What are algae?
Algae are low plant organisms, mostly living in water, which are organized as unicellular organisms or as multicellular organisms. The name “Alge” is a colloquial, non-organic name.
More than 3 billion years ago life began with the first green creatures, the archaebacteria and cyanobacteria. These are also called blue-green algae.
What do algae need to live?
Algae don’t need much to live on. Nutrients from the water such as phosphate and nitrate, but above all sufficient sunlight are sufficient for them.
How do algae originate?
Algae produce biomolecules from water and carbon dioxide. The green substance chlorophfeyll, which converts sunlight into energy (photosynthesis), is present in the cells of the algae. With the help of light, carbon dioxide (CO2) and nutrient salts (phosphate, nitrate, etc.) the cell substance of the alga grows and produces fats, proteins and sugar.
The alga is divided into different groups:
- Prokaryotes – organisms without a cell nucleus. Prokaryotic algae are called cyanobacteria, blue-green algae or smear algae.
- Eukaryotes or eukaryotes – Organisms with cell nucleus and cell membrane, approx. 10-100 times larger than prokaryotes.
- Eukaryotic algae are all other algae: Green algae, brown algae, diatoms, euglenophyceae, dinoflagellates, chrysophyceae, haptophyceae, cryptophyceae, etc.
Green algae and thread algae
Green algae also include thread algae, which form green algae mudflats and are very common in ponds. In the classical classification of algae, the chloromonadophyta, yellow-green algae, gold algae, diatoms and brown algae are counted as classes in the heterocontophyta group.
Filamentous algae are sometimes referred to as thread algae or pond foam. They appear like fine green threads that form floating carpets and are often moved across the pond by the wind. These algae are often found on rocks, flooded trees, other aquatic plants and jetties.
Macrophytic algae resemble real plants because they seem to have a stem and leaves and are rooted in the soil. A frequently occurring macrophytic alga is called chara or musk grass (because of its strong musk-like odour). Chara feels rough when touched due to lime deposits on its surface. This has brought her another often used name – stone root.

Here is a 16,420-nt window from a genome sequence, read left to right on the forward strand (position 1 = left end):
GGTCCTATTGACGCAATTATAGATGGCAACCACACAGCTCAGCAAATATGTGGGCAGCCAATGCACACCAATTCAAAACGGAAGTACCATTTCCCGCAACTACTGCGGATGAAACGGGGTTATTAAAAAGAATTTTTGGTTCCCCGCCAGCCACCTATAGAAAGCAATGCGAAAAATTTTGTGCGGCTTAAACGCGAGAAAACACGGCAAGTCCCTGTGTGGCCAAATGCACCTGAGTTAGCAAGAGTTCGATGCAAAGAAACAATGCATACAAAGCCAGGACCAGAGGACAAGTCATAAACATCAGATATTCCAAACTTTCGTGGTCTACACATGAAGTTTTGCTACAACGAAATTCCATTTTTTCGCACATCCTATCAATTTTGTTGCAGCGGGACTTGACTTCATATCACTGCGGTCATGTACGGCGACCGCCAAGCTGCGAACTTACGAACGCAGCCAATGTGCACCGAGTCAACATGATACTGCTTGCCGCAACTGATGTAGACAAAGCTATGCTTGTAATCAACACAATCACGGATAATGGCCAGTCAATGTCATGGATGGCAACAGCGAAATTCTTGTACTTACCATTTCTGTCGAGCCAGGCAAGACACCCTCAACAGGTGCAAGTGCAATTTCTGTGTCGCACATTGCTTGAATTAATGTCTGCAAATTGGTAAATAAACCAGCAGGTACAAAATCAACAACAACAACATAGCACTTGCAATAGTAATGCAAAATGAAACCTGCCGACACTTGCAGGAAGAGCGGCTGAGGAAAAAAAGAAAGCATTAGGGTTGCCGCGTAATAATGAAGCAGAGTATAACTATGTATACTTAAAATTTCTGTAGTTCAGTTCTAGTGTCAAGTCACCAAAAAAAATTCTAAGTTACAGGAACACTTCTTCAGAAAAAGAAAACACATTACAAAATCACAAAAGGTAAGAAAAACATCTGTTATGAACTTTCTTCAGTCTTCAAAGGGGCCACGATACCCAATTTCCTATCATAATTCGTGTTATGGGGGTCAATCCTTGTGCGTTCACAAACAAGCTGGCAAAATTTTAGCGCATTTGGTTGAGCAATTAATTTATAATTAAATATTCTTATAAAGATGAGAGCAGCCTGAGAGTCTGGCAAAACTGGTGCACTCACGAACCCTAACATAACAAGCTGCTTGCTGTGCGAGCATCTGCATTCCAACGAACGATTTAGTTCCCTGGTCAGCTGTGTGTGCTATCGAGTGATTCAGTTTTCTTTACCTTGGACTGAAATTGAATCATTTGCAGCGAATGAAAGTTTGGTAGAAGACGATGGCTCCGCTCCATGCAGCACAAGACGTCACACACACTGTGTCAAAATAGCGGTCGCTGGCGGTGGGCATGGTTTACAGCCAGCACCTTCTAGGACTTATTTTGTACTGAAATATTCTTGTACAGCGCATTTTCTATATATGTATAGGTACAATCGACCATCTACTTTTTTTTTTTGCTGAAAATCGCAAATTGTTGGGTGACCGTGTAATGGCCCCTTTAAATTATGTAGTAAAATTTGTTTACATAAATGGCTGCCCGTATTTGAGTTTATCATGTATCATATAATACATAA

For the most part, algae are of little value for your garden pond or lake. The filamentous forms (thread algae) and the plankton have a gigantic reproduction rate and their sudden death can cause an oxygen deficiency. The oxygen needed for the fish in ponds and lakes can be provided by other aquatic plants in the pool that would thrive without competition from the algae.
Algae problems are usually caused by an excess of nutrients (nitrates and phosphates) in the pond. From the moment a pond is created, nutrients from the environment are washed into it. The older a pond gets, the more nutrients it has accumulated and the more susceptible it is to algae problems. The water derived from fertile fields, meadows and pastures, forage grounds, disinfection tanks and irrigation fields accelerates the accumulation and growth of algae in the pond.
Excessive algal growth will atrophy or suppress other forms of aquatic plants. In addition, the sunlight required for normal growth is blocked. Problems with the taste and smell of drinking water and sometimes even the death of fish are also associated with the excessive growth of plankton. Filamentous and macrophytic algae often form dense plants that make fishing, swimming and other recreational activities almost impossible. A complete coverage can prevent the penetration of sunlight and restrict the production of oxygen and the food components needed for good growth of fish stocks. If the presence of algae prevents the planned use of the pond, a method of controlling the algae should be considered.
The algae explosion and carpets from thread algae can be removed with a rake, a cheese-maker or similar equipment. However, this method of algae control is very labour-intensive and offers only temporary control. In some cases, the algae seem to regrow just as quickly as they are removed.
Before using chemicals you should consider the possible contamination of household water supplies and waiting times for irrigation of livestock, fish consumption, swimming and possible skin irritations.
A “biological control” occurs when one life form is used to control another or to manipulate the biological balance in such a way that an unwanted plague is adversely affected. It is wise to be cautious when deciding on biological control. It can subsequently turn out to be unfavourable if the life form introduced becomes a greater problem than the original plague.
“Barley Straw” was tested in England by the Centre for Aquatic Plant Management for the possibility of controlling plankton and filament algae. These tests have been continued continuously over the last 15 years. “Barley Straw” and other straw species have been used in the United States occasionally with very mixed results and will not solve the problem. can be completely resolved.